Hell In A Cell 2020 Review
WWE’s annual trip to the demonic structure, Hell In A Cell, provided brutality, betrayal and brand new champions on a pulsating night of action. In Halloween week, Andy Spoors lets us know if it was trick or treat for the latest PPV…
It’s worth noting straight off the bat, that PPVs named after gimmick matches are not universally loved by the WWE Universe. It forces feuds into a direction that perhaps doesn’t suit that type of match. Money In The Bank is perhaps the exception to the rule, playing out closer to a Royal Rumble style PPV where the winners of the title match have an actual storyline role to play in the following months.
TLC and Hell In A Cell are however, the worst offenders. Once upon a time the Hell In A Cell match was the biggest blowoff a rivalry could have. It was often The Undertaker’s way of ending any hopes his opponents had of conquering ‘The Deadman’. Shawn Michaels and even more infamously Mankind took tumbles from the steel structure, cementing the match stipulation as a fan favourite in the late nineties.
Fast forward to everyone’s favourite year, 2020, and we find ourselves with not one, not two but three HIAC matches. On the same night. All featuring championships on the line. It must be said that even facing some serious reservations, the PPV was superb.
Each HIAC match was engaging and fresh despite the trio of bouts taking up the vast majority of the approximate three hour run time.
The opening match of the night saw Roman Reigns defend his Universal Championship against real life cousin Jey Uso in a rematch from last month’s Clash of Champions PPV. With not only the addition of the all-encompassing structure into proceedings, an added stipulation of an I Quit match suddenly threatened to over-burden one of the most organic rivalries in recent history.
Built around Reigns new-found obsession with being acknowledged as the tribal chief of both WWE and the Anoa’i family, the work both men have been putting into this storyline needs to be commended. Jey, never considered anything more than a stellar tag team performer finally getting his chance at the top title, only to be met by a family member with a new attitude is movie worthy.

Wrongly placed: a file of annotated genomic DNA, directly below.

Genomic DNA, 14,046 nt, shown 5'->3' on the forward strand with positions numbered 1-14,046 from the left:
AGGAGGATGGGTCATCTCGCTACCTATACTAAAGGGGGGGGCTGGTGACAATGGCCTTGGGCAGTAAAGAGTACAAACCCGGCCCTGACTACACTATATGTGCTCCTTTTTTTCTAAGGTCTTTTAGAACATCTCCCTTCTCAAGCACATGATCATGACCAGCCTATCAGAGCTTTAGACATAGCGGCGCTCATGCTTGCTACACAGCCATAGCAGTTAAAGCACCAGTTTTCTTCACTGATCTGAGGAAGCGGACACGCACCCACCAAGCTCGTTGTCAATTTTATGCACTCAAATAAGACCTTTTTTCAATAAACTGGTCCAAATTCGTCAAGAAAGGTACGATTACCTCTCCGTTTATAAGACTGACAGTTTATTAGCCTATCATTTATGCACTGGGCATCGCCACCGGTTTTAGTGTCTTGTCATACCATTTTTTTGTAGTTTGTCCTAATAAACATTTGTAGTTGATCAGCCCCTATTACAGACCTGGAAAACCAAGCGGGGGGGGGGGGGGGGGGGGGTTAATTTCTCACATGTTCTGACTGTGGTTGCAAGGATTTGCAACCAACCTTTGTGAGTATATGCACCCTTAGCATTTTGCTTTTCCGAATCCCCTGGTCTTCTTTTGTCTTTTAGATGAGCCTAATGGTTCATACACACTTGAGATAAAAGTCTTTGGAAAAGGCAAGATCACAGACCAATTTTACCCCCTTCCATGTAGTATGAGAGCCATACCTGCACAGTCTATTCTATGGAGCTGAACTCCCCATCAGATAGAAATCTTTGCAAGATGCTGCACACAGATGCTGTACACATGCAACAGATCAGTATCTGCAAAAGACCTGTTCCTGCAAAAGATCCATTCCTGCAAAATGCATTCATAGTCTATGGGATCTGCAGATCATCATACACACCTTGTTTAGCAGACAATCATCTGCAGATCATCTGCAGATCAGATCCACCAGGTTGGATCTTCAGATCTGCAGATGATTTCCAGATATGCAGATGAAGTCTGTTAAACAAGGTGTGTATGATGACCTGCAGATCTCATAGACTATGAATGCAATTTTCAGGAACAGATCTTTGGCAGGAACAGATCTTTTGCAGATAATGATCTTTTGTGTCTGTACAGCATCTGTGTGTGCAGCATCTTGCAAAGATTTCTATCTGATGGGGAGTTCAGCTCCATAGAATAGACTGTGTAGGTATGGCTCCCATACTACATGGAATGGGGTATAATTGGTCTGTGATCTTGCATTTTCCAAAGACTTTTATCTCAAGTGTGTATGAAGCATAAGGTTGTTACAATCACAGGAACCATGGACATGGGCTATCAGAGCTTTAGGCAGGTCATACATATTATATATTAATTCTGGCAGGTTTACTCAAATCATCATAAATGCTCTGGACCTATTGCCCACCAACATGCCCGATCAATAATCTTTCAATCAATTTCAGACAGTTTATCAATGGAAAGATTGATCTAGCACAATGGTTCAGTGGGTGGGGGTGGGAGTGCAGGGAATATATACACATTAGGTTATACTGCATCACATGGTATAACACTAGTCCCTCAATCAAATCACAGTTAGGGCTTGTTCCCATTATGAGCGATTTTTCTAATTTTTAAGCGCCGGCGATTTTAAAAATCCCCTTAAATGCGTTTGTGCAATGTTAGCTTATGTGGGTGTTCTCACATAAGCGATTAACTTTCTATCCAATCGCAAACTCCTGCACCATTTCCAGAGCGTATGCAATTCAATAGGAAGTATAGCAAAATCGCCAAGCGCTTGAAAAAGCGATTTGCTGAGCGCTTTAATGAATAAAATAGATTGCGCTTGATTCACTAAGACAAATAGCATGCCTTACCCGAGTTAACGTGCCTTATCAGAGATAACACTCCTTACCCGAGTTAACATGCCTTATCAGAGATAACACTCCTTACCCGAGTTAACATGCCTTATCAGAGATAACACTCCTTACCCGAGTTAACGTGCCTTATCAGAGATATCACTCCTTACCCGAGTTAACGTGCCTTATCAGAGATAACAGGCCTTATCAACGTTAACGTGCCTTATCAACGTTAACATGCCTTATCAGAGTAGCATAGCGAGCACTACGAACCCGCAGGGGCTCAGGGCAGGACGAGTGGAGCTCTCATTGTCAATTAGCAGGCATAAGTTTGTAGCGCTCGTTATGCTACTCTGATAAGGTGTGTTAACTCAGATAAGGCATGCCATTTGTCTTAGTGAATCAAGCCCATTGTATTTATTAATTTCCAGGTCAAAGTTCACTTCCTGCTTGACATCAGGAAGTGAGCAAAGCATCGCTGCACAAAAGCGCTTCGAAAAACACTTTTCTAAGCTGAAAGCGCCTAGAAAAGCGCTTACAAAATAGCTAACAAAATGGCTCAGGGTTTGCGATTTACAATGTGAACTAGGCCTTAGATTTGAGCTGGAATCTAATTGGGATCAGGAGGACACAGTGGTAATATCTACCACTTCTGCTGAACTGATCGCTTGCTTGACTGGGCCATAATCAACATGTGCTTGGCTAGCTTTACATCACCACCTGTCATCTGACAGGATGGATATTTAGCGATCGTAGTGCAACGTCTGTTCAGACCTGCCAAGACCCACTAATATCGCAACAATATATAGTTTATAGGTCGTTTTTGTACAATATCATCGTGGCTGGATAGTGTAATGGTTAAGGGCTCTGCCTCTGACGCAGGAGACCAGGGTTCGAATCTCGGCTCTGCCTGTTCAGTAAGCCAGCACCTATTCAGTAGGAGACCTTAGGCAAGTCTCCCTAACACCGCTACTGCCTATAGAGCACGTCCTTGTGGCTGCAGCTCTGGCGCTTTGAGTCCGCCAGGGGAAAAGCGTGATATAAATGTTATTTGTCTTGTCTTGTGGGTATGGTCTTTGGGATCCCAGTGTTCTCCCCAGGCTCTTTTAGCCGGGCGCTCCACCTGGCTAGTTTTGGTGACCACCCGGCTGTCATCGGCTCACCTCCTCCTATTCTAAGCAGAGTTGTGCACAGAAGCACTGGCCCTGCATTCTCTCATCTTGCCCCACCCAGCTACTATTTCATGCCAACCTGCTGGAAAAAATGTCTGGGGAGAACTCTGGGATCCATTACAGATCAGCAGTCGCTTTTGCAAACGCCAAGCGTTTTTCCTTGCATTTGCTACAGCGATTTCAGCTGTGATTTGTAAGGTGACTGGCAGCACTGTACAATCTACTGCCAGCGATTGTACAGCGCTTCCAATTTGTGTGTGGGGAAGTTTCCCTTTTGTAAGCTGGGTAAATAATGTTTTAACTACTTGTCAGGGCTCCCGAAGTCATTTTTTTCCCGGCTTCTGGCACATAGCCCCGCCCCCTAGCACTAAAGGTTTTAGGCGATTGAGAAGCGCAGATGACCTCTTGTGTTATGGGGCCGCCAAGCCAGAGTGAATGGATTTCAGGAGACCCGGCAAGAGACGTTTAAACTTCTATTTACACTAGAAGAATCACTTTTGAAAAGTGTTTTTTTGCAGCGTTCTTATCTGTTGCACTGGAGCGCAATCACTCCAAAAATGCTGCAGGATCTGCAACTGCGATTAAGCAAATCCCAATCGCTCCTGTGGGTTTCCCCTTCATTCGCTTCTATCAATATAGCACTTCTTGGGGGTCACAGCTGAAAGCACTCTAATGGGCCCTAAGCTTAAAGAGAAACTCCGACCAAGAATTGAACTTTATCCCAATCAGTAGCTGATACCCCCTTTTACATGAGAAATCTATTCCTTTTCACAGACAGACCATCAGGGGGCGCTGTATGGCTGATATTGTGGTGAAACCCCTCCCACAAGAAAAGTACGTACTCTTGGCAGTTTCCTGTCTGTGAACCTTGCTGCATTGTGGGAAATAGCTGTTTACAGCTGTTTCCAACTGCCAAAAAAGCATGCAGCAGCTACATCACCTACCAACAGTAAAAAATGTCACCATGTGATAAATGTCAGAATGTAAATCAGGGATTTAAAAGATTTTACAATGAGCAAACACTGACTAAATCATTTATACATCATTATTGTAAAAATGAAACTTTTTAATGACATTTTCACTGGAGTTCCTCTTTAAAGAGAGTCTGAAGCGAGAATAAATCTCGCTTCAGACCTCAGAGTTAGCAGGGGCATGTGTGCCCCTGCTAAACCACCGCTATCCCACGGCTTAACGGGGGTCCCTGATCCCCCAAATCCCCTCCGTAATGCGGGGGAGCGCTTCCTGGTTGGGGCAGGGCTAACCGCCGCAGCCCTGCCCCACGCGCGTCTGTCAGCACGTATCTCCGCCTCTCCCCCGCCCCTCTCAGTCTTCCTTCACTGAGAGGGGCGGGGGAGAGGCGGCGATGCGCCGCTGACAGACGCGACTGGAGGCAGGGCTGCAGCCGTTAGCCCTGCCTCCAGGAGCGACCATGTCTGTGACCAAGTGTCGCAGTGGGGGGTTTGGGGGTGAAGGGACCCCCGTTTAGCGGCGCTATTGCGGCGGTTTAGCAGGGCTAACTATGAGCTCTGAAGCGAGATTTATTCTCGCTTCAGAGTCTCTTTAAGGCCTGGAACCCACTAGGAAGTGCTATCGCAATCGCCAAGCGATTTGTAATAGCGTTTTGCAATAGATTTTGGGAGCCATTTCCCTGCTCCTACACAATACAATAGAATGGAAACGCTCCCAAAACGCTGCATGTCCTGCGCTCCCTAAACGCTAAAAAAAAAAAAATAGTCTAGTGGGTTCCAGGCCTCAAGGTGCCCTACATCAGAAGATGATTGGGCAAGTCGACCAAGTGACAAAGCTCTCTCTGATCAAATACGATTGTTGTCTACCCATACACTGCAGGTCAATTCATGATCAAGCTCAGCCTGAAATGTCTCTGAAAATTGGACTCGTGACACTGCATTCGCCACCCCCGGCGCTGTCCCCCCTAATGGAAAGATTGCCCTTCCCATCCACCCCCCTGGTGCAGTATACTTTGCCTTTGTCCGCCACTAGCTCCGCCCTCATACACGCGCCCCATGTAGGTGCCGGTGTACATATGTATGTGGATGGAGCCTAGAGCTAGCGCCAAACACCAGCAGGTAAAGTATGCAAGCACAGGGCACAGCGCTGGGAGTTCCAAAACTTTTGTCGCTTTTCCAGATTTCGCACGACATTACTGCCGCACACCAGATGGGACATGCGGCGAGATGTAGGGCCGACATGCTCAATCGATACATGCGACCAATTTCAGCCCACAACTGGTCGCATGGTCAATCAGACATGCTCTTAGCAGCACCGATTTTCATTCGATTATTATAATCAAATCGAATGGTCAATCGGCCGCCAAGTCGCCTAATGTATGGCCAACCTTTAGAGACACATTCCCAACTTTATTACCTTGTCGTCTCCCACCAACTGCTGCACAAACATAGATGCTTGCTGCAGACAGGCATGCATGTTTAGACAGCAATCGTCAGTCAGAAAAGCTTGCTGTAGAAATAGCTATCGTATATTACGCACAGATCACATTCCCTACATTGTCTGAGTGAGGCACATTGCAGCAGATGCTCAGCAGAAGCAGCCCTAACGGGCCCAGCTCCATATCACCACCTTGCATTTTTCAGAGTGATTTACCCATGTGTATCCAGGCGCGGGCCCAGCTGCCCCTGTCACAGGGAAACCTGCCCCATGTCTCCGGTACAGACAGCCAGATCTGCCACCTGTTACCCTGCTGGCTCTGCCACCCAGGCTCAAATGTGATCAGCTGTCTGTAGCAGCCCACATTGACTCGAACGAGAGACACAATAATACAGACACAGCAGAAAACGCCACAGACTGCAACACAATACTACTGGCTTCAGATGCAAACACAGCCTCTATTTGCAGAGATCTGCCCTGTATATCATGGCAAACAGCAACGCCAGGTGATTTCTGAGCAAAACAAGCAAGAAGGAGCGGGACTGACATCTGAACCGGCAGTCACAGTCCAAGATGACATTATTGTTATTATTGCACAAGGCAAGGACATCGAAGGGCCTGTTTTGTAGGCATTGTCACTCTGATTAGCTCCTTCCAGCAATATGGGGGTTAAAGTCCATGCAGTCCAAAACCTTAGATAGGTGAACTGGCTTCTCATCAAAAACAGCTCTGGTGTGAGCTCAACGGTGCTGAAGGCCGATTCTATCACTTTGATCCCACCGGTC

Inside the ring, there doesn’t need to be hundreds of false finishes or flashy moves. In truth the Cell wasn’t really needed here either. The stipulation of forcing your opponent to say the words ‘I Quit’ would have been effective enough. The visual of Reigns brutally and systematically destroying Uso for an extended period of time was however made all the more impressive by the red cage’s presence.
With WWE officials, referee’s and even Roman’s manager, Paul Heyman, pleading with the champion to stop his assault on a knocked out Jey, it was the challenger’s twin brother Jimmy that looked to have finally gotten through to the tribal chief. Although currently recovering from a serious injury, Jimmy was also ultimately the reason for Jey to mutter the words of defeat. Coming round to see Reigns choking out his twin was too much as the champion displayed further levels of deviousness to his heel persona.
Anytime family is used in angles, things feel just that little bit more legitimate. From Brett Hart vs Owen Hart. Matt vs Jeff Hardy or Undertaker vs Kane (it’s still real to us dammit!), there’s something about watching blood feuds boil over. With an added consequence that Jey must now acknowledge Reigns as his leader, or face expulsion for both his and Jimmy’s families from the wrestling dynasty, the story will reach a conclusion soon enough.
Quick matches for Jeff Hardy vs a returning Elias and Bobby Lashley facing off against Retribution’s Slapjack, punctuated the cell matches. But a third match outside the titular stipulation saw Otis defend his Money In The Bank contract against The Miz.